Mr. Brandschain seemed to know everybody and everything about everybody in Philadelphia sports. He made his rounds every day, like a fastidious doctor, from tennis clubs to Boat House Row, from the Vet to Garden State Park, to golf courses, and arenas large and small.
He was admired not only for his vast sports knowledge, but for his pleasant disposition, his gentle speech, and an infinite loyalty.
``Mayer was always such a perfect gentleman - courtly, kind and thoughtful in all ways,'' said Maxwell E.P. King, editor of The Inquirer. ``He was the most durable and consistent journalist. In my 25 years here - a short time for Mayer - he was always there, delivering the story when we needed it.''
He consistently produced well over 300 bylined stories a year, in addition to hundreds of event results that carried no credit.
``When you walked down the street with him,'' said his son, Robert, ``people would stop and shake his hand and tell him how much they enjoyed his articles.''
Nancy Cooney, executive sports editor of The Inquirer, talked to him on the phone shortly after he was admitted to the hospital.
``I asked how he was doing, and he said he was fair and was being taken care of . . . and at the end of the conversation, he said: `Oh, say, Nancy. There's a tennis tournament and a golf tournament going on today. Would you make sure we get the results?' ''
Accomplished in tennis, soccer, baseball and figure skating in his youth, he turned his interest in athletics into the love of his life, second only to his wife and children.
He was on a first-name basis with many of the top Philadelphia-area sports personalities through the years, among them Bill Tilden, the tennis great who in 1920 became the first American to win Wimbledon; Connie Mack, the legendary Athletics manager; Jack Kelly Sr., a world champion sculler; and Hall of Fame third baseman Mike Schmidt.
Mr. Brandschain's journalism career began at the old Philadelphia Record in the 1930s, where his youngest brother, Herman, was a reporter. For years after that, he was owner and operator of a local news-gathering agency, providing coverage to organizations such as the New York Times, the Associated Press, United Press International, The Inquirer, the Philadelphia Bulletin, and the Washington Post.
His vast range of reporting included Philadelphia's professional teams and colleges, plus top amateur and club sports such as tennis, golf, rowing, fencing, squash and track and field.
``He was the local source in Philadelphia sports,'' said Fred Byrod, former Inquirer sports editor.
``A complete gentleman,'' said Bob Kenney, former sports editor of the Camden Courier Post.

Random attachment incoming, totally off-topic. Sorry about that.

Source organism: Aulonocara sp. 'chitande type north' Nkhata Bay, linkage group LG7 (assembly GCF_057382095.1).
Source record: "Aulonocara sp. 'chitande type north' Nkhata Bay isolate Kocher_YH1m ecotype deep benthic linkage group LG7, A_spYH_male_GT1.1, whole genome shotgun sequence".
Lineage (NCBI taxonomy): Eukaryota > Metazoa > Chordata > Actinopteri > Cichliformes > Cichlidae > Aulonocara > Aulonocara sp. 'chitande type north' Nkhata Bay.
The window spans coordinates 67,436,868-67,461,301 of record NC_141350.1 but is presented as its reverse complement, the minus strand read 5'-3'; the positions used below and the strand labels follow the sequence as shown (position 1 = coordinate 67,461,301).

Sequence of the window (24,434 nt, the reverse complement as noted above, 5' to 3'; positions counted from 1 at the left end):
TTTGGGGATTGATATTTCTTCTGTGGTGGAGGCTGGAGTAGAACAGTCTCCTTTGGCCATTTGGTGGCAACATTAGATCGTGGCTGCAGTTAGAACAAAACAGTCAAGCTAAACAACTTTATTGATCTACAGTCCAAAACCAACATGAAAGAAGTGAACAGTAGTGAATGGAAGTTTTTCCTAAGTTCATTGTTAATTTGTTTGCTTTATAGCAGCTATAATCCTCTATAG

Mr. Brandschain drove a green 1995 Toyota Tercel that resembled a rolling filing cabinet with his many boxes of file folders, notebooks and press releases, much of it held together by rubber bands.
He had some distinctly old-fashioned ways that endured in the Inquirer's high-tech newsroom. While he managed, with some frustration, to compose his stories on the newspaper's computer system, he frequently took his notes in pencil in the margins of program guides handed out at the events he covered. And while his younger colleagues provided editors with the estimated lengths of the stories they were writing by measuring the number of column inches or computer lines, Mr. Brandschain had his own quaint measurement: He would hold his thumb and forefinger anywhere from one to four inches apart and say, ``Oh, about that much.''
He had no telephone in his one-bedroom apartment on Presidential Boulevard, lived alone, and - too busy to cook - frequently took his meals in press boxes, at media luncheons, and at sports banquets. He was known affectionately as Philadelphia's press-box food critic.
``Some good pie today,'' he might tip off a media friend before an Eagles game at the Vet, sampling a bite as he spoke. ``The Flyers had some good soup last night.''
Almost everyone who knew him attempted to imitate his soft, quavering voice, which barely rose above a whisper. One of the best was Ralph Bernstein of the Philadelphia AP bureau, for whom Mr. Brandschain worked for decades.
``He was like a life preserver for us,'' said Bernstein, who retired in 1994. ``He was the most knowledgeable tennis person I was ever associated with. When I covered tennis, I'd take him and he'd give me all the inside on what was going on.''
He was the second of three sons, born Oct. 6, 1908, in Philadelphia to Russian immigrants, Harry and Elizabeth Brandschain. They owned a little corner grocery near Hunting Park Avenue and Ninth Street.
After graduating Northeast High School, Mr. Brandschain attended Cornell University in 1926-27, then transferred to Penn and earned a bachelor of arts degree in 1930.
In 1936, he married Rose Cohen, from Belle Island, Newfoundland, whose father, Nathan, owned a large department store there.
``He drove a Model-T Ford all the way to Newfoundland to ask her to marry him,'' said his son. She died at age 54 of scleroderma, a deterioration of the connective tissue.
In addition to Robert, Mr. Brandschain is survived by his daughters, Hope Nissenbaum and Wendy Brandschain, and two grandchildren.
Graveside services will begin at 11 a.m. tomorrow at Adath Jeshurun Cemetery, 1855 Bridge St. in Frankford. The family asks that any contributions be made to the American Cancer Society for colon and liver cancer research.